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$25 GUIDE

Rappin', Rockin' and Fast Dancin'

February 21, 1988|ROBERT HILBURN

There's everything from heavy metal and rap (thanks to the "Less Than Zero" sound track) to country and dance-floor vigor represented in the January-February edition of Calendar's guide on how to keep up with choice new releases on a budget of $25 a month.

JANUARY

"Less Than Zero" (Def Jam)--A great bargain, this Rick Rubin sound track includes one of the season's most invigorating pop singles (the Bangles' "Hazy Shade of Winter"), two stand-out raps (from Public Enemy and L.L. Cool J) and three good-natured heavy-metal remakes (highlighted by Slayer's rampaging version of "In-A-Gadda-Da-Vida"). CD available.

Lyle Lovett's "Pontiac" (MCA/Curb)--Lovett sings with the understated wisdom of Jesse Winchester and writes with the intelligence and grace of Kris Kristofferson's early days, but his bittersweet stories and images also remind you of a Texas-based Randy Newman--or is it Tom Waits? CD available.

Singles: the seven-inch version of M/A/R/R/S' "Pump Up the Volume" (4th & Broadway/Island), perhaps the catchiest techno-pop groove from England since Thomas Dolby's "Hyperactive," and the 12-inch version of the Sugarcubes' "Birthday" (One Little Indian import), arty, yet visceral post-punk from Iceland (!) that is one of the most commanding debut singles since the Pretenders' "Stop Your Sobbing."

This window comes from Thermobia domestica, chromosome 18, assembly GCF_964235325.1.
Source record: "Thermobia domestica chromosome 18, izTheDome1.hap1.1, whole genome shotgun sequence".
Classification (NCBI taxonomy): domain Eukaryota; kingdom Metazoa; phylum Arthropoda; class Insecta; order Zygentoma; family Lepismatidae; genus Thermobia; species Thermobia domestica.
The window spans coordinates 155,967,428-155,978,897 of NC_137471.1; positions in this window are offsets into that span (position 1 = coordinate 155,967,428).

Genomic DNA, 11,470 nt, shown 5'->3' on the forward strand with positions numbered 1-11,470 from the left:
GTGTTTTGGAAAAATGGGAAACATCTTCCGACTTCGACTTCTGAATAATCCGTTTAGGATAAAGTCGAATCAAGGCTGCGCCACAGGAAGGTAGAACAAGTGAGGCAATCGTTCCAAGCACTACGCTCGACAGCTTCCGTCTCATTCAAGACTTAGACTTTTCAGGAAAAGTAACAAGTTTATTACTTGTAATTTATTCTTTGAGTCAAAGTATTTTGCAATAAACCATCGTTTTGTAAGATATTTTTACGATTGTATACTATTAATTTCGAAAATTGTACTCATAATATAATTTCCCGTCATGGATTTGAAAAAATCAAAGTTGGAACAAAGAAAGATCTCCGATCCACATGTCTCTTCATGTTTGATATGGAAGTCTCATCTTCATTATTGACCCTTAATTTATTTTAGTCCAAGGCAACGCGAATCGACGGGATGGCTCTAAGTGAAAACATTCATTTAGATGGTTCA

FEBRUARY

12-inch singles: Terence Trent D'Arby's "Wishing Well" (Columbia), which offers a different mix of the "Hardline" album track plus a remake of Sam Cooke's "Wonderful World" and a must-have D'Arby original titled "Elevators & Heavens," and Michael Jackson's "The Way You Make Me Feel" (Epic), which consists of four versions (including a knockout a capella) of the sensual track that is the "Billie Jean" of the "Bad" album.

House of Freaks' "Monkey on a Chain Gang" (Rhino)--A remarkably tuneful and lyrically alert debut by a two-man band that mixes Beatlesque pop-rock with Creedence sparkle and a dark tribal urgency as it looks at matters of self-identity and social purpose. CD available.

Sinead O'Connor's "The Lion and the Cobra" (Chrysalis)--This Irishwoman's debut is a bit pretentious, a bit derivative (think Kate Bush), but it's also wonderfully imaginative and enormously promising. CD available.

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